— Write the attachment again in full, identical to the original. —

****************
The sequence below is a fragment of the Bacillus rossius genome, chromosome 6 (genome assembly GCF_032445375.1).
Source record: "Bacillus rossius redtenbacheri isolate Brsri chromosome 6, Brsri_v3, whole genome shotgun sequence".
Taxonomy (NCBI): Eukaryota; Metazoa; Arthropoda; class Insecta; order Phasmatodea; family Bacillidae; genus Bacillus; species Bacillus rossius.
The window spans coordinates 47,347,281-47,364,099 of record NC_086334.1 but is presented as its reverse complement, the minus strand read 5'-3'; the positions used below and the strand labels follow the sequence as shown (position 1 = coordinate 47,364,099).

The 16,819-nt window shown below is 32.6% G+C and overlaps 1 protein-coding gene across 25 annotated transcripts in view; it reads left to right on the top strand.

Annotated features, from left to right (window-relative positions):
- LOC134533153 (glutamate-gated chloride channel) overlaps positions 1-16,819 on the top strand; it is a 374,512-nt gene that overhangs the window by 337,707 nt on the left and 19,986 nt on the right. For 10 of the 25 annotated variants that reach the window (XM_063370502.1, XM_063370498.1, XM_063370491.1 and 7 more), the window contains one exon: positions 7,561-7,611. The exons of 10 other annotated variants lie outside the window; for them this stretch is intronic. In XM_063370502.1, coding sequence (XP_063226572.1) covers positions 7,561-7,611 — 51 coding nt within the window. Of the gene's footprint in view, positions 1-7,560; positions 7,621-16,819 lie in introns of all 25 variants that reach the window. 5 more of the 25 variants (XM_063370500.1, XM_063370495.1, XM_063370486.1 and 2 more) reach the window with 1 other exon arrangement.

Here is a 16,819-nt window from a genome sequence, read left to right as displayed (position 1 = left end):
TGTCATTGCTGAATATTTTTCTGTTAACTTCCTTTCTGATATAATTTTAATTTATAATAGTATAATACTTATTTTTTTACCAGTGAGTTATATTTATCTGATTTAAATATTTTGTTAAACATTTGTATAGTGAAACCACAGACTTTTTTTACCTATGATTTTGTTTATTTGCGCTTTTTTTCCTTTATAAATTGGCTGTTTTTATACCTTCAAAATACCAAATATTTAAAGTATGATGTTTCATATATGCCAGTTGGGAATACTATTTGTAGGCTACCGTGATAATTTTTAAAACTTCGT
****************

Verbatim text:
The sequence below is a fragment of the Bacillus rossius genome, chromosome 6 (genome assembly GCF_032445375.1).
Source record: "Bacillus rossius redtenbacheri isolate Brsri chromosome 6, Brsri_v3, whole genome shotgun sequence".
Taxonomy (NCBI): Eukaryota; Metazoa; Arthropoda; class Insecta; order Phasmatodea; family Bacillidae; genus Bacillus; species Bacillus rossius.
The window spans coordinates 47,347,281-47,364,099 of record NC_086334.1 but is presented as its reverse complement, the minus strand read 5'-3'; the positions used below and the strand labels follow the sequence as shown (position 1 = coordinate 47,364,099).

The 16,819-nt window shown below is 32.6% G+C and overlaps 1 protein-coding gene across 25 annotated transcripts in view; it reads left to right on the top strand.

Annotated features, from left to right (window-relative positions):
- LOC134533153 (glutamate-gated chloride channel) overlaps positions 1-16,819 on the top strand; it is a 374,512-nt gene that overhangs the window by 337,707 nt on the left and 19,986 nt on the right. For 10 of the 25 annotated variants that reach the window (XM_063370502.1, XM_063370498.1, XM_063370491.1 and 7 more), the window contains one exon: positions 7,561-7,611. The exons of 10 other annotated variants lie outside the window; for them this stretch is intronic. In XM_063370502.1, coding sequence (XP_063226572.1) covers positions 7,561-7,611 — 51 coding nt within the window. Of the gene's footprint in view, positions 1-7,560; positions 7,621-16,819 lie in introns of all 25 variants that reach the window. 5 more of the 25 variants (XM_063370500.1, XM_063370495.1, XM_063370486.1 and 2 more) reach the window with 1 other exon arrangement.

Here is a 16,819-nt window from a genome sequence, read left to right as displayed (position 1 = left end):
TGTCATTGCTGAATATTTTTCTGTTAACTTCCTTTCTGATATAATTTTAATTTATAATAGTATAATACTTATTTTTTTACCAGTGAGTTATATTTATCTGATTTAAATATTTTGTTAAACATTTGTATAGTGAAACCACAGACTTTTTTTACCTATGATTTTGTTTATTTGCGCTTTTTTTCCTTTATAAATTGGCTGTTTTTATACCTTCAAAATACCAAATATTTAAAGTATGATGTTTCATATATGCCAGTTGGGAATACTATTTGTAGGCTACCGTGATAATTTTTAAAACTTCGT